Eduardo Perez ([EMAIL PROTECTED]) wrote:
> Performing 'linear' operations on an image (such as color correction) is
> not much slower on the tiled architecture. But 'non-linear' access to
> the image (such as 90 degree rotations) is terribly slow when the image
> has been swapped out. As far as you read the data on the same order it
> was stored (row order, usually), the disk heads will not have to move
> too much, because you are reading data from adjacent positions. But if
> you try to read the data in another order (column order, on the 90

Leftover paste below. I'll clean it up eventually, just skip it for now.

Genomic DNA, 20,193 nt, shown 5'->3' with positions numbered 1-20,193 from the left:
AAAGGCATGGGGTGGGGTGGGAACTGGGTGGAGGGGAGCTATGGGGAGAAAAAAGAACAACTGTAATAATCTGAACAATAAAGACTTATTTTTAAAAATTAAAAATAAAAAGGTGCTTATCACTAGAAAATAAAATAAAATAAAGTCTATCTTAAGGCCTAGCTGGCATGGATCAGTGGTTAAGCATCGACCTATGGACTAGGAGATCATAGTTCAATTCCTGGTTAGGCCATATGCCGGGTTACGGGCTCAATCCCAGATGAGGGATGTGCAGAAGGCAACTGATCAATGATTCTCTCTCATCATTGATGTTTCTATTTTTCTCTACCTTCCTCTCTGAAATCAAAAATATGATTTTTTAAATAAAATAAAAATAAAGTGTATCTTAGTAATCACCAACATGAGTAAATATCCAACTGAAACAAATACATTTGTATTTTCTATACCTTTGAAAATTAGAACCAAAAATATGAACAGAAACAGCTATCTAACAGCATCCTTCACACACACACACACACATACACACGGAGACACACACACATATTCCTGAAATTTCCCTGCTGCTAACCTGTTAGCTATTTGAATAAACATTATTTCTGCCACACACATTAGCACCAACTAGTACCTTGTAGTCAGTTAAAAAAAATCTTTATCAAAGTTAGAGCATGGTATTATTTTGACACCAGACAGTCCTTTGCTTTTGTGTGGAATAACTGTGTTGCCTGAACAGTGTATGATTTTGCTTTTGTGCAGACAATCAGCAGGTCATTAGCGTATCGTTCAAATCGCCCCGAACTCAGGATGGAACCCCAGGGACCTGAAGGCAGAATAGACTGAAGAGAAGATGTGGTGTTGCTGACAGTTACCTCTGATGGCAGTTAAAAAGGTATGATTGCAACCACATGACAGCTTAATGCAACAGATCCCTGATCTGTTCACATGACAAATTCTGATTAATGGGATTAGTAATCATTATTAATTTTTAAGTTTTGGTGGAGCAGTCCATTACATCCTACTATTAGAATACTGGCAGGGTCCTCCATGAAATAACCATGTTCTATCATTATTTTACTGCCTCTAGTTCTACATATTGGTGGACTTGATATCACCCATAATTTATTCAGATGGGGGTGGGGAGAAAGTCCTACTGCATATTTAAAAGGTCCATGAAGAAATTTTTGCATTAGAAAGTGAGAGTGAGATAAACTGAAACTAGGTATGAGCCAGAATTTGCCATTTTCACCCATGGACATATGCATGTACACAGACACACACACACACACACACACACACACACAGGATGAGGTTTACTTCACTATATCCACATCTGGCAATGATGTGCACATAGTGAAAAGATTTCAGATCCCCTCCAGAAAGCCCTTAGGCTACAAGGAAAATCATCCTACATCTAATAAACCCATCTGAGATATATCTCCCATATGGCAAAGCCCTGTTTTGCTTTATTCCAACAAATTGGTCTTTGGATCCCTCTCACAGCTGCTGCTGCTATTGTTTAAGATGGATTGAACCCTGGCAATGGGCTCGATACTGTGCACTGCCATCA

> degree rotation example), the heads of the disk must go forward and
> backwards to find the data. Storing the data using a tiled order solves
> this probblem, as you can read a whole tile into memory each time.

You can always read in the linear file in row order (and write the
results in column order to memory in the case of 90 degree rotation).
This will go at full disk speed. 

The main uses of the tile system, as far as I can see it, is for
undo's, and for the case that if you have one huge image that doesn't
fit into memory and you're going to change small portions of it (like

Btw, for the storing of undo data to disk, the Gimp is doing it at a
fraction of full disk speed.

  --  Ewald

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